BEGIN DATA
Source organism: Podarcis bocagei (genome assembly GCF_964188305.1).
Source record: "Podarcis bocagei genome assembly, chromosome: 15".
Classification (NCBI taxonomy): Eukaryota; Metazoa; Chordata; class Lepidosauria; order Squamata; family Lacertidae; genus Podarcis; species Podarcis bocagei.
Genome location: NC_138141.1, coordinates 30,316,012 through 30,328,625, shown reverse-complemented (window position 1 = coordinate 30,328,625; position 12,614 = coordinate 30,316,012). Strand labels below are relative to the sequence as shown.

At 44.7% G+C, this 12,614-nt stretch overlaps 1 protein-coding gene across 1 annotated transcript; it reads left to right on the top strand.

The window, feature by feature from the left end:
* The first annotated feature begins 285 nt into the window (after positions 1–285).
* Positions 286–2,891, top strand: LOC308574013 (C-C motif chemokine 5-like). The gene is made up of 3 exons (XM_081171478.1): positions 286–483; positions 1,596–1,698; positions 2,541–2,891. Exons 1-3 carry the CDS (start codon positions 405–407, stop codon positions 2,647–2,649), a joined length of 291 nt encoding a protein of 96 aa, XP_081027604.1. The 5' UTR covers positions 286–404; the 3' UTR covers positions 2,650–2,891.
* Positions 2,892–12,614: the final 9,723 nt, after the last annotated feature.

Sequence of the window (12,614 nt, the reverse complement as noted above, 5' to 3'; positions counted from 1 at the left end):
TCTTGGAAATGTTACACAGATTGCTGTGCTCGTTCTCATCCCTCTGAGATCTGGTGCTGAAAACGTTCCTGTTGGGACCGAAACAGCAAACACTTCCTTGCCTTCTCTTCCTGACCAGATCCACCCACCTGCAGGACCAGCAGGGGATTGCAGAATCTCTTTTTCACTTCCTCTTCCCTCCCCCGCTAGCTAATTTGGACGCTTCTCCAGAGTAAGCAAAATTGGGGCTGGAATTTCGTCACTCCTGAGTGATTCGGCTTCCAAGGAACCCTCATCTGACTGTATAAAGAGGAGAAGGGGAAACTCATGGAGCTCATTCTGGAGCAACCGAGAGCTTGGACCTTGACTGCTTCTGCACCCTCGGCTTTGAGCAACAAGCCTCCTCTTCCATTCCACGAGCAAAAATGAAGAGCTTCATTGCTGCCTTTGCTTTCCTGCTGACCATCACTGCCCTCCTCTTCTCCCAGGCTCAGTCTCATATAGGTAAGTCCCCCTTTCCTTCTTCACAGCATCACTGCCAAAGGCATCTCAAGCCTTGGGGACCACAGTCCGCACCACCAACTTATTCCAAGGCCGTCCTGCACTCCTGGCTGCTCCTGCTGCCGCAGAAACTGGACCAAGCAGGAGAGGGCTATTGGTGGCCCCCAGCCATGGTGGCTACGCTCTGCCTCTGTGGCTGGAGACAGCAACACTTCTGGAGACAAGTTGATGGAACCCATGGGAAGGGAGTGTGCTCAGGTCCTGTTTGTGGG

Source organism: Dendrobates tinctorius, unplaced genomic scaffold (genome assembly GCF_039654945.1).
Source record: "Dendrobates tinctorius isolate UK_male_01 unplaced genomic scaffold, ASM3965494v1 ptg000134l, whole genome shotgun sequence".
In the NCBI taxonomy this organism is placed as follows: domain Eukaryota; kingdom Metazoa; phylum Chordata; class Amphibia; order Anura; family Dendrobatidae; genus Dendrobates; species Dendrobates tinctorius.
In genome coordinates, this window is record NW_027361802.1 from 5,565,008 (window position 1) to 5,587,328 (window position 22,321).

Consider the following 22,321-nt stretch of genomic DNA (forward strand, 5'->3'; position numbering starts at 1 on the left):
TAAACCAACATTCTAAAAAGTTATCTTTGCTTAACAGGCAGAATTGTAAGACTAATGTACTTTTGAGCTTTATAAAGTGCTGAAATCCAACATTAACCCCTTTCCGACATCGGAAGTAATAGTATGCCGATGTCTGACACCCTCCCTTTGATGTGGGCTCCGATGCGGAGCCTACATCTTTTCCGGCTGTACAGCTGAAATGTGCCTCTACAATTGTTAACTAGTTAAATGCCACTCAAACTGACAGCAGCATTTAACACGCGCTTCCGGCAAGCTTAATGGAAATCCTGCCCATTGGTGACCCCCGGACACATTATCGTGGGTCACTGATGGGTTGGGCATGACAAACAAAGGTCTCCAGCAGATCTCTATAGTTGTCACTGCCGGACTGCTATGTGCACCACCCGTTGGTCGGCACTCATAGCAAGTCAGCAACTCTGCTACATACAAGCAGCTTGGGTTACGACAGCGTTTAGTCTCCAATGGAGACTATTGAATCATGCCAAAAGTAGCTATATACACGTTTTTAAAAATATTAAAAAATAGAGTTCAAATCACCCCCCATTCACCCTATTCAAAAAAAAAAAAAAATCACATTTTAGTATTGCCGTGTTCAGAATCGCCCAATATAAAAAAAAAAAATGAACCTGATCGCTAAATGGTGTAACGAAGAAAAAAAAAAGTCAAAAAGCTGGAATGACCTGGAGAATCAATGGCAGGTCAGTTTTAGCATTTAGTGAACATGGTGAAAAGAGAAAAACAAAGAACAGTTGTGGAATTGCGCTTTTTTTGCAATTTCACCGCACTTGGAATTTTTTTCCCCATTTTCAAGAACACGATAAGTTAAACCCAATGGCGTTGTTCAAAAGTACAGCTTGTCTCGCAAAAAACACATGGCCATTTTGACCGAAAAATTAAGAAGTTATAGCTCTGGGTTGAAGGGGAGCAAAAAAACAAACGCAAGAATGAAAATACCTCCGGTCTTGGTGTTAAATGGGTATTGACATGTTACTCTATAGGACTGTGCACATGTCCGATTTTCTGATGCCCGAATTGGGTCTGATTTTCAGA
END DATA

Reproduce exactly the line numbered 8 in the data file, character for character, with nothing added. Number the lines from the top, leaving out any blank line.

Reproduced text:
* Positions 286–2,891, top strand: LOC308574013 (C-C motif chemokine 5-like). The gene is made up of 3 exons (XM_081171478.1): positions 286–483; positions 1,596–1,698; positions 2,541–2,891. Exons 1-3 carry the CDS (start codon positions 405–407, stop codon positions 2,647–2,649), a joined length of 291 nt encoding a protein of 96 aa, XP_081027604.1. The 5' UTR covers positions 286–404; the 3' UTR covers positions 2,650–2,891.